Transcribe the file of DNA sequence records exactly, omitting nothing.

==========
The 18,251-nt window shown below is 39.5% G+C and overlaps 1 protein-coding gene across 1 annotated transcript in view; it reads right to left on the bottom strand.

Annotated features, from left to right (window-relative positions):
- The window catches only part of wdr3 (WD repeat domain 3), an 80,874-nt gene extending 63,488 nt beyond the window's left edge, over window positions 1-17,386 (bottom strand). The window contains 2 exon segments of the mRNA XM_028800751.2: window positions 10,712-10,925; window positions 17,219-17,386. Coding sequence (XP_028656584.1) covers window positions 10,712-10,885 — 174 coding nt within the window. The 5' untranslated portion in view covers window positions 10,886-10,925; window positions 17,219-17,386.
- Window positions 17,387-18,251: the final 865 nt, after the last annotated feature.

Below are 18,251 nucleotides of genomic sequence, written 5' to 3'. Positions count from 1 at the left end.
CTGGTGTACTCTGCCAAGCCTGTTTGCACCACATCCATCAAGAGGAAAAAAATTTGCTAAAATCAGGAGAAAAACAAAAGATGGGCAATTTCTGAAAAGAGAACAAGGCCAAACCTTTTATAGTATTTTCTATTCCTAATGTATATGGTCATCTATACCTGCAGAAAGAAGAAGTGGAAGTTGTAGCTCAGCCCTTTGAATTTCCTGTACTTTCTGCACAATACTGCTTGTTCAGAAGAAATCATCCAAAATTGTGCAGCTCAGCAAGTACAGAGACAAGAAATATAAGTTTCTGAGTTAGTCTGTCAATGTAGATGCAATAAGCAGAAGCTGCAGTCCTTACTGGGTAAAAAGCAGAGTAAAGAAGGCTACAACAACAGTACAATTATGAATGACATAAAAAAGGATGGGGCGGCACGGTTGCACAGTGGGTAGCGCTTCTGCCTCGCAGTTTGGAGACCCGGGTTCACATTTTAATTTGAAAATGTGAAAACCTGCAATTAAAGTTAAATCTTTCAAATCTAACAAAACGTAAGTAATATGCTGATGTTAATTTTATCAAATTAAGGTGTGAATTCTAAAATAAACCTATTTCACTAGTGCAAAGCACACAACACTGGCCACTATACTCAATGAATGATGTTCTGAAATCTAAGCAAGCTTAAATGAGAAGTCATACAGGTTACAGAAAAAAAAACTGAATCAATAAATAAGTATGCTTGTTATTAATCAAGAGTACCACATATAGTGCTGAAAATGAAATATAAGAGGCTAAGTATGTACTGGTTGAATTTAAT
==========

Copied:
The 18,251-nt window shown below is 39.5% G+C and overlaps 1 protein-coding gene across 1 annotated transcript in view; it reads right to left on the bottom strand.

Annotated features, from left to right (window-relative positions):
- The window catches only part of wdr3 (WD repeat domain 3), an 80,874-nt gene extending 63,488 nt beyond the window's left edge, over window positions 1-17,386 (bottom strand). The window contains 2 exon segments of the mRNA XM_028800751.2: window positions 10,712-10,925; window positions 17,219-17,386. Coding sequence (XP_028656584.1) covers window positions 10,712-10,885 — 174 coding nt within the window. The 5' untranslated portion in view covers window positions 10,886-10,925; window positions 17,219-17,386.
- Window positions 17,387-18,251: the final 865 nt, after the last annotated feature.

Below are 18,251 nucleotides of genomic sequence, written 5' to 3'. Positions count from 1 at the left end.
CTGGTGTACTCTGCCAAGCCTGTTTGCACCACATCCATCAAGAGGAAAAAAATTTGCTAAAATCAGGAGAAAAACAAAAGATGGGCAATTTCTGAAAAGAGAACAAGGCCAAACCTTTTATAGTATTTTCTATTCCTAATGTATATGGTCATCTATACCTGCAGAAAGAAGAAGTGGAAGTTGTAGCTCAGCCCTTTGAATTTCCTGTACTTTCTGCACAATACTGCTTGTTCAGAAGAAATCATCCAAAATTGTGCAGCTCAGCAAGTACAGAGACAAGAAATATAAGTTTCTGAGTTAGTCTGTCAATGTAGATGCAATAAGCAGAAGCTGCAGTCCTTACTGGGTAAAAAGCAGAGTAAAGAAGGCTACAACAACAGTACAATTATGAATGACATAAAAAAGGATGGGGCGGCACGGTTGCACAGTGGGTAGCGCTTCTGCCTCGCAGTTTGGAGACCCGGGTTCACATTTTAATTTGAAAATGTGAAAACCTGCAATTAAAGTTAAATCTTTCAAATCTAACAAAACGTAAGTAATATGCTGATGTTAATTTTATCAAATTAAGGTGTGAATTCTAAAATAAACCTATTTCACTAGTGCAAAGCACACAACACTGGCCACTATACTCAATGAATGATGTTCTGAAATCTAAGCAAGCTTAAATGAGAAGTCATACAGGTTACAGAAAAAAAAACTGAATCAATAAATAAGTATGCTTGTTATTAATCAAGAGTACCACATATAGTGCTGAAAATGAAATATAAGAGGCTAAGTATGTACTGGTTGAATTTAAT